UCL News


Spotlight on Giulia Biffis

20 June 2013

Giulia Biffis

This week the spotlight is on Giulia Biffis, honorary research fellow in the department of Greek & Latin.

What is your role and what does it involve?

I am an honorary research fellow in the department of Greek & Latin. I contribute to teaching in the department, but my main objective is research. I spend most of my time in the library reading what has been left to us by ancient Greek and Latin authors, and study how the modern critic has been interpreting their work and thoughts.

Then, I write about what I believe can help to improve our understanding of these ancient texts and try to enhance their value to us in modern times. Often I speak at seminar series and conferences, where scholars have the opportunity to share their opinions and debate their conclusions on different aspects of the ancient world.

How long have you been at UCL and what was your previous role?

Before becoming a research fellow, I studied at UCL for 5 years as Postgraduate student in order to gain an MA and a PhD in Classics, specifically ancient Greek literature.

What working achievement or initiative are you most proud of?

I am proud of how the department contributed to the UCL Festival of Arts this year. For this event I organised a panel on ancient classical myths and their importance to modern society.  I wanted to let people understand better what a myth is, and why we have been dealing with these sorts of stories for centuries.

I had full support from senior members of the academic staff. Indeed, three excellent academics agreed to step in and be interviewed by me on the topic (Professor C Carey, Professor M Leonard and Dr R Andújar), and were also happy to answer questions from the audience.

The event was a success because people actually challenged the speakers, who are some of the most learned scholars in the world of Classics (how lucky UCL is to have them among the academic staff!) The debate was heated and left everybody with a smile on their face, rather than a yawn!

Tell us about a project you are working on now which is top of your to-do list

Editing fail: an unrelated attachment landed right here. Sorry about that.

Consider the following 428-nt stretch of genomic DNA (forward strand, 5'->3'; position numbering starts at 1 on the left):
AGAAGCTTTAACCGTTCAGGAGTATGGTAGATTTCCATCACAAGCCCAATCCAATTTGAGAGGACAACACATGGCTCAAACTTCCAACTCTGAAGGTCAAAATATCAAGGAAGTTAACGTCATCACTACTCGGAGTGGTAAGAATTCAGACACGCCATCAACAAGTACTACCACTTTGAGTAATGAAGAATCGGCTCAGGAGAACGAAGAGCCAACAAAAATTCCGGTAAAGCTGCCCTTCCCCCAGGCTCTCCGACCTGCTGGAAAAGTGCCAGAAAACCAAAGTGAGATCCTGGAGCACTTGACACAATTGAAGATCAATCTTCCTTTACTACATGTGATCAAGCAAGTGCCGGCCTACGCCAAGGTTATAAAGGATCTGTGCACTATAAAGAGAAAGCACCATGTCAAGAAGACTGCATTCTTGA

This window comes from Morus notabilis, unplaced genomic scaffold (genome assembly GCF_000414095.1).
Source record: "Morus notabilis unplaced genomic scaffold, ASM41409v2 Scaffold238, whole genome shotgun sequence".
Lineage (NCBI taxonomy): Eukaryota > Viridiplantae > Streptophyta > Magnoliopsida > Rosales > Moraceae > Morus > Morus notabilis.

At the moment I am mainly working on the publication of my doctoral thesis as a monograph. I love the idea of making a book out of many years of hard work and I want as many people as possible to be able to read my ideas about an ancient poet called Lycophron, who might have lived in the second or third century BC, possibly in Alexandria.

Even though his identity is still a mystery, a poem entitled Alexandra is attributed to him, in which the prophetess Cassandra is portrayed delivering a long, desperate prophecy about the future.

This prophecy is famous for the obscurities of its language and mythological subject matter, but I aim to show that the poem is not only an important religious document, but also a powerful and carefully constructed tragic masterpiece; the only fully surviving Hellenistic drama.

What is your favourite album, film and novel?

One of my favourite films is Romeo+Juliet. I find interesting the way the original Shakespearean text has been combined with an extremely violent, but colourful and imaginative setting. Turning Verona into Rio, simply brilliant! I have not come across such a powerful adaptation for any Classical text so far and I look forward to it.

Among books, I think the Iliad is one of the most amazing stories ever written, with its speaking horses, great heroes, improbable gods and incredible women. The characters move between a fantasy landscape and ‘real’ challenges in which pure emotions triumph. Among these, love is the most powerful one in its diverse expressions: love for ourselves, for family, for friends, for a land or your sweet and bitter lovers.

As you can tell, I am a quite romantic person, so music goes along this line.

What is your favourite joke (pre-watershed)?

A blind man walks into a bar, taps the man next him, and says: "Hey, wanna hear a blonde joke?"
The man replies to the blind man: "Look buddy, I'm blonde. The man behind me is a 400-pound professional wrestler and he is blonde. The bouncer is blonde. The man sitting over to your left is also blonde. Still wanna tell that blonde joke?"
The blind man is silent for a moment and then says, "Nah, I wouldn't want to have to explain it five times." (I’m blonde myself by the way).

Who would be your dream dinner guests?

I wish I could have dinner with Lycophron and ask him if he ever would have thought that someone would still be reading his words after so many years. I would ask him if I am right about my reading in between the lines of his verses, or if actually, he never thought that someone might find my ideas in them.

Many things he wrote about are still very enigmatic and unsolved mysteries, so it would be great to get some answers: what about those young Italian ladies who escape their suitors dressed in funny costumes?

What advice would you give your younger self?

If it's not good, it's not the end yet! Be patient and keep giving yourself a chance to make it good.

What would it surprise people to know about you?

I love fashion, textiles, embroidery, colours and nice dresses! So I enjoy designing myself and I get literally lost browsing in textile shops.

What is your favourite place?

The National Gallery is my favourite shelter, where you can travel in time, visit the whole world and enjoy infinite stories, landscapes, colours and, ultimately, beauty.